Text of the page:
Wellington Scoop

Rebuff to NZTA: city councillors oppose plans for Takapu Valley and Tawa roading

City councillors voted today that they agreed “neither the widening of State Highway 1 at Tawa nor a major road through Takapu Valley” should be part of the planned Petone to Grenada roading proposal. They voted (though not unanimously) that both proposals were rejected by the city council.

It was a major rebuff to the NZ Transport Agency.

The councillors also voted that they supported the “strong community opposition” to widening SH1 or building a Takapu Valley road.

However they agreed that Option A (the long-planned Petone to Grenada/Churton Park highway) did have their support.

And they supported the “strong community desire” for a new road from Petone to Grenada.

First moves towards rejection of the two roading proposals were initiated last Wednesday when Cr Helene Ritchie moved an amendment to this effect. But Wednesday night’s debate was adjourned till this morning.

And this morning’s debate became prolonged and confused, with the live coverage being interrupted several times while acceptable wording was negotiated.

A crowd of Takapu Valley residents watched the meeting with some anxiety till the final decision was reached about 11am.

Today’s council decision brings city councillors into line with the Regional Council, which also opposes the Takapu Valley road.

It is also a firm rebuff to a report prepared by council chief executive Kevin Lavery and other regional chief executives, who recommended that the road should be built. That report was rejected by the regional transport committee, whose mayoral members weirdly asked the Transport Agency to rewrite it. A request which seems to have been made redundant by today’s Wellington vote.

News from WCC
The Wellington City Council has voted against proposals by the New Zealand Transport Agency to build a new link road through the rural Takapu Valley or to widen the Porirua motorway through Tawa, while explicitly supporting the proposed Petone-to-Grenada road.

The Council’s Transport and Urban Development Committee Chair, Councillor Andy Foster, says: “The planned Petone-to-Grenada road will improve connection between the southern Hutt Valley and Porirua and north Wellington, reduce pressure on the Ngauranga Gorge, and provide a resilience option should any event affect the existing harbourside Hutt motorway.”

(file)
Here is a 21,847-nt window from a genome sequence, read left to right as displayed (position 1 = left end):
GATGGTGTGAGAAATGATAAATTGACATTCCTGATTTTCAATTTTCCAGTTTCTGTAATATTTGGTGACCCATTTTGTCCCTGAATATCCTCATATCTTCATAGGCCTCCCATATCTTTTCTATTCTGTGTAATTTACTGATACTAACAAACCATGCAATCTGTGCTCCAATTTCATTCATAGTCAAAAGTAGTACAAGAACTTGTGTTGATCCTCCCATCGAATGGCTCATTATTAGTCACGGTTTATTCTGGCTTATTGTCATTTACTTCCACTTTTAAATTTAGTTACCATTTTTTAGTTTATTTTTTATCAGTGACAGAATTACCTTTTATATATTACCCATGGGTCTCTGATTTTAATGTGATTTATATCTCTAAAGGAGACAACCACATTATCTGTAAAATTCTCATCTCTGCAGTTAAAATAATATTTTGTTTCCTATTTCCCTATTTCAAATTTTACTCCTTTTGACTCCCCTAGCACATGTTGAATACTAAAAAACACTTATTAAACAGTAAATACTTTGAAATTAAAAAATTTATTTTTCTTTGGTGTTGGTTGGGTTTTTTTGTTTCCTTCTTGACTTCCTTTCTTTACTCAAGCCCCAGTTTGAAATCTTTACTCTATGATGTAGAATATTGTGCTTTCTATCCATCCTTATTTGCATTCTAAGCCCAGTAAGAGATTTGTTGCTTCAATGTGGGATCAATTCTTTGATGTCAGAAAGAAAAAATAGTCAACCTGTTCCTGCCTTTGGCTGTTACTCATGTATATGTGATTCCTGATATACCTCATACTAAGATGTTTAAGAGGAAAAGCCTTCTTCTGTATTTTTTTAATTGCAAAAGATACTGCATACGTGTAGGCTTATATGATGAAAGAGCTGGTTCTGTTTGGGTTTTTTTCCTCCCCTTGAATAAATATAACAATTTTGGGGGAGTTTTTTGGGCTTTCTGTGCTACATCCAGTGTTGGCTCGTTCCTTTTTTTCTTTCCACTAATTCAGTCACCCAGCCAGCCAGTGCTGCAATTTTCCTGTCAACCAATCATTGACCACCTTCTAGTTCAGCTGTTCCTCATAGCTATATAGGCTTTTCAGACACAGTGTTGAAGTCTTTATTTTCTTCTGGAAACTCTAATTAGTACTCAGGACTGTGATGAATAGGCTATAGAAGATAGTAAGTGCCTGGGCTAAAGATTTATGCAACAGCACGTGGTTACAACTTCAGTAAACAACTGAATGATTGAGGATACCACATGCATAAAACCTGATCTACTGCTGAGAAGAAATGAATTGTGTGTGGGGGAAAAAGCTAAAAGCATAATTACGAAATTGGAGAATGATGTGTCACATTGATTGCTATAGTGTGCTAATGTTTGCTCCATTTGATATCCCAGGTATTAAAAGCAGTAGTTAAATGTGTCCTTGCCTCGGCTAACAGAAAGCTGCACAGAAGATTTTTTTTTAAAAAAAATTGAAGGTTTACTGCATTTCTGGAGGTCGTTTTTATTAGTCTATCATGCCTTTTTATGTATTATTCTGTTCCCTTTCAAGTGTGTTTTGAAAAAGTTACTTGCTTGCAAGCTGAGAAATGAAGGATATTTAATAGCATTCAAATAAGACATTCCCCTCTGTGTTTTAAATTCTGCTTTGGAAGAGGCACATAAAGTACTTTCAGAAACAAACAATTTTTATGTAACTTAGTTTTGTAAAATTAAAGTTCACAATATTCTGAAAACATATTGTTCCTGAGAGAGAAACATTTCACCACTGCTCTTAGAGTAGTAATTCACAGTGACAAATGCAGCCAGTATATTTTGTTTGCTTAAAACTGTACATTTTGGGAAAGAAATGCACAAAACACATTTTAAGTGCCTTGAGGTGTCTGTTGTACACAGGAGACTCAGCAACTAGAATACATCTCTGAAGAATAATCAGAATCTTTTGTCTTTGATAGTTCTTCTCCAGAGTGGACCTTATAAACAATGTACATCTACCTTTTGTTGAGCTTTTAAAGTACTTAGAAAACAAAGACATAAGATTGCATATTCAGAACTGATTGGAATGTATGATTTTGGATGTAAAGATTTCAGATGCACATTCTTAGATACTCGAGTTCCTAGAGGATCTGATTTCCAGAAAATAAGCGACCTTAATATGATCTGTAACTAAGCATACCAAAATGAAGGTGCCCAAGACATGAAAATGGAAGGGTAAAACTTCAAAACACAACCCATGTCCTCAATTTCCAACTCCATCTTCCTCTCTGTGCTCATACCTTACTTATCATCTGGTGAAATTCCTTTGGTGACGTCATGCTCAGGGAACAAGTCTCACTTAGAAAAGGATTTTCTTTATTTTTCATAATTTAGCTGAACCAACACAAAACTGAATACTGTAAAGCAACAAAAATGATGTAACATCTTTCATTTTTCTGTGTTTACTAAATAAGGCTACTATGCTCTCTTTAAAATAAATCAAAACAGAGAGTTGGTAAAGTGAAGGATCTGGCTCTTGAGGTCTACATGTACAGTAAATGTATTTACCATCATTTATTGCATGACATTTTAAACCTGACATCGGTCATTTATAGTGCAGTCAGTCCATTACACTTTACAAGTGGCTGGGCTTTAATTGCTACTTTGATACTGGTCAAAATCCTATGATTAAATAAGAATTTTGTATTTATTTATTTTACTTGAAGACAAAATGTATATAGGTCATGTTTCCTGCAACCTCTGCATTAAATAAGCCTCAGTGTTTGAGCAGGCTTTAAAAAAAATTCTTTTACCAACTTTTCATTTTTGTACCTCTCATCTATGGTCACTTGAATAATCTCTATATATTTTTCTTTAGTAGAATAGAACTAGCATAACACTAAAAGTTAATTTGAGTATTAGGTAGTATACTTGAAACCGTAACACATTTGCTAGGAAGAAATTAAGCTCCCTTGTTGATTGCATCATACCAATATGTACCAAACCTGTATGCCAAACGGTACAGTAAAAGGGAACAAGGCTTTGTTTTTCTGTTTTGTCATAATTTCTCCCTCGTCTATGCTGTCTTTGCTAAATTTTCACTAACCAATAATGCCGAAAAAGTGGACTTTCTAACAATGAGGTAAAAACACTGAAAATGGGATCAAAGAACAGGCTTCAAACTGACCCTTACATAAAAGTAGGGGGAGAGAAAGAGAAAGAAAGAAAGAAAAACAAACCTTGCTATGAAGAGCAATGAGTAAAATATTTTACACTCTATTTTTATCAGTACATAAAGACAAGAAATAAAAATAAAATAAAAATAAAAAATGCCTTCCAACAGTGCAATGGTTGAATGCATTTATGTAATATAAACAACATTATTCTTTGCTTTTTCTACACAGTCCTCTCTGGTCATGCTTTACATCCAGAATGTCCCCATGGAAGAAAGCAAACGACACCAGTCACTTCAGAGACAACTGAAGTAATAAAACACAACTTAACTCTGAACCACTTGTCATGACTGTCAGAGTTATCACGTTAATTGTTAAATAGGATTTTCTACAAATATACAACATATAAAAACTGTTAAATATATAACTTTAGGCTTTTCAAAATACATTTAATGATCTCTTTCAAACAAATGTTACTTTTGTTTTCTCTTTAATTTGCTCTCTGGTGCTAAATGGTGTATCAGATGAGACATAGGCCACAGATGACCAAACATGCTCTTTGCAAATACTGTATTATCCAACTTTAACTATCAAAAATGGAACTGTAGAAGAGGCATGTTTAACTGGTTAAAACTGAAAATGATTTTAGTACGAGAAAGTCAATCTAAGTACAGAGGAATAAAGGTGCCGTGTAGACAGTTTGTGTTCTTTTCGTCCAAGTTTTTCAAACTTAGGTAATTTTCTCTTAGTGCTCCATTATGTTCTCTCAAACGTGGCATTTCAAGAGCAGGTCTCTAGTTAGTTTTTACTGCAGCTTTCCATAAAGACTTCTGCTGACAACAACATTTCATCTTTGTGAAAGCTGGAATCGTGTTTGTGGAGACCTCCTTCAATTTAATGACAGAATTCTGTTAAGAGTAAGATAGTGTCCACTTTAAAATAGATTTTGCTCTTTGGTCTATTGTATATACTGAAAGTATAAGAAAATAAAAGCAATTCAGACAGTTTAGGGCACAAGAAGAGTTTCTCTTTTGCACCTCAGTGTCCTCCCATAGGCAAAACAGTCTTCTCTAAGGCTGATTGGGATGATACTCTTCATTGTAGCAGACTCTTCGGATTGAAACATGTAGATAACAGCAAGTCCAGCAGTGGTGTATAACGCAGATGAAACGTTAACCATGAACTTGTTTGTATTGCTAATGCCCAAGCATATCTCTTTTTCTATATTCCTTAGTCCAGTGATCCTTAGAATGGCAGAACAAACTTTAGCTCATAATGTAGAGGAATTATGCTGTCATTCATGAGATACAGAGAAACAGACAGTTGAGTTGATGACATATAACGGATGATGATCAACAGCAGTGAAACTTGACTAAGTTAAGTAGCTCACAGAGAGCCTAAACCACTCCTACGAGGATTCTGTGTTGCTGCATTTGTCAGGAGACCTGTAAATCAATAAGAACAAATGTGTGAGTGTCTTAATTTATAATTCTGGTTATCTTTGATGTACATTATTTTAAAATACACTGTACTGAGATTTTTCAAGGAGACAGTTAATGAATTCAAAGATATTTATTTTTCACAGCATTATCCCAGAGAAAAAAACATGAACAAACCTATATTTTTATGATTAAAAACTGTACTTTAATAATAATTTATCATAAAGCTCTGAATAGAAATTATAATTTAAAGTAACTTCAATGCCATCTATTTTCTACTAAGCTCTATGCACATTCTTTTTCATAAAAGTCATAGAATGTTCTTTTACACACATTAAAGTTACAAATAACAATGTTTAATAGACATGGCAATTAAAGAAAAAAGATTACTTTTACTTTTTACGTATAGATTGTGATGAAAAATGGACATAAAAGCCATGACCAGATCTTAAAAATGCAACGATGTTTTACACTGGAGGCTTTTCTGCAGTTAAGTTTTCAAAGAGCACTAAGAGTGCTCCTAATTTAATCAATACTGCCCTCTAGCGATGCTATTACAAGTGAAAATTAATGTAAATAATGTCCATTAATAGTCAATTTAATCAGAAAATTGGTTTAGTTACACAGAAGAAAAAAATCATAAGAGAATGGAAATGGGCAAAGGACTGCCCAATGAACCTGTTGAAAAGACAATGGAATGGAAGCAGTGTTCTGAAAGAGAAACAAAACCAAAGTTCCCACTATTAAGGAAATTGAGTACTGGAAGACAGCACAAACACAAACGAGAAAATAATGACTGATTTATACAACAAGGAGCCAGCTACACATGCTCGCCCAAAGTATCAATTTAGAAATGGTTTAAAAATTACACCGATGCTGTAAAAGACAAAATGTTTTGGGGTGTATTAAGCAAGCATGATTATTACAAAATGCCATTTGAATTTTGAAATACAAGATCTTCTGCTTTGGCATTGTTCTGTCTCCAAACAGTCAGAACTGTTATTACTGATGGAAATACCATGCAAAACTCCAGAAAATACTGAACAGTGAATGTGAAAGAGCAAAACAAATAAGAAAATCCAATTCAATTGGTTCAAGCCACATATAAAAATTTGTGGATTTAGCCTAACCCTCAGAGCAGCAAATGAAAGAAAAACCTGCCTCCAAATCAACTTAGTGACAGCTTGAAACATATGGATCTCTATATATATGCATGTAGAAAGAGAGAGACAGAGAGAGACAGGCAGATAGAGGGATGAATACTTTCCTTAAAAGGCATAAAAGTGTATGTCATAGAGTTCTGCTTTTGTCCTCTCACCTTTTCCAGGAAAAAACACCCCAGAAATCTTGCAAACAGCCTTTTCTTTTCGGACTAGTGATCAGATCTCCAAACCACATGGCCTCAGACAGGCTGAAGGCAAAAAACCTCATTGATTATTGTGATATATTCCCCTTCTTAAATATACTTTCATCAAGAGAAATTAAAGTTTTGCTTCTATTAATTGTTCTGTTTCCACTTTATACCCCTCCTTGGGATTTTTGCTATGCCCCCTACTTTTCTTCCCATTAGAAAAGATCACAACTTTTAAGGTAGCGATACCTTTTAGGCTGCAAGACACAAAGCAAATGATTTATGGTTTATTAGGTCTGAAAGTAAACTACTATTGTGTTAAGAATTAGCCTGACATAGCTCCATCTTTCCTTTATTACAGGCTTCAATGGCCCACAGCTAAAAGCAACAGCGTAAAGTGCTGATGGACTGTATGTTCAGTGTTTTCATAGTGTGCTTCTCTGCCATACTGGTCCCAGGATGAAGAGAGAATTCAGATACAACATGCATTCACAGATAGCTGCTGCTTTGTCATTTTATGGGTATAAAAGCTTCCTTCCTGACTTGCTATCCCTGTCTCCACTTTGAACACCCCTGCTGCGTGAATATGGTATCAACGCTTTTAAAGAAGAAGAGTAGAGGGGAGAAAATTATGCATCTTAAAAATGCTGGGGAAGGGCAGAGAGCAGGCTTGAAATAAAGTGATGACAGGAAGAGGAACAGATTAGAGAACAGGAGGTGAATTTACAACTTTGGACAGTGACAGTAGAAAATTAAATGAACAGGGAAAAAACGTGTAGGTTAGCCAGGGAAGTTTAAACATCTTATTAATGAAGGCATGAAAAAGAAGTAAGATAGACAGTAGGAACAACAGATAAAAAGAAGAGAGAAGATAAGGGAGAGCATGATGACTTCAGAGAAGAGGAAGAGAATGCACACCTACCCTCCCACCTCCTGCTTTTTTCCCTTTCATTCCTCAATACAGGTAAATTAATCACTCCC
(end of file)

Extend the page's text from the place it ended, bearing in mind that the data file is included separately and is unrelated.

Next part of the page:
Cr Foster says at today’s Council meeting a large majority of Councillors were however unconvinced by the need for the Takapu Valley road proposal which was a late addition to the Petone-to-Grenada proposal and which would, if built, be a shortcut from the Petone-Grenada route to the Transmission Gully expressway.

Councillors also opposed an NZTA alternative plan to widen the motorway from the Tawa interchange north to the proposed Transmission Gully interchange at Kenepuru.

Cr Foster says the vote acknowledged the strong community opposition to the roads. “These two proposals came out of the blue early last year, and were an unpleasant surprise to the councils and to residents. Almost all the 1400 submissions NZTA received opposed either option.”

“The Council just does not think the case has been made, at the moment, for the Takapu link or the addition of lanes to the motorway – both proposals would cause major disruption to communities along the routes, and the Takapu route in particular was assessed as having potentially significant adverse environmental effects.

“While there are projections that there may be more congestion in the future on this route, the Council also received evidence that this may be many years away and some of the key assumptions about future traffic growth behind these projections can be reasonably contested.”

Cr Foster says Wellington City Council wants to work closely with NZTA, Greater Wellington Regional Council and neighbouring councils on planning for the Petone-Grenada route. “There are many significant issues to be resolved including the exact route, design, connections to State Highways 1 and 2, and local roads, landscape impacts especially on the harbour escarpment, and what to do with the fill from the project.”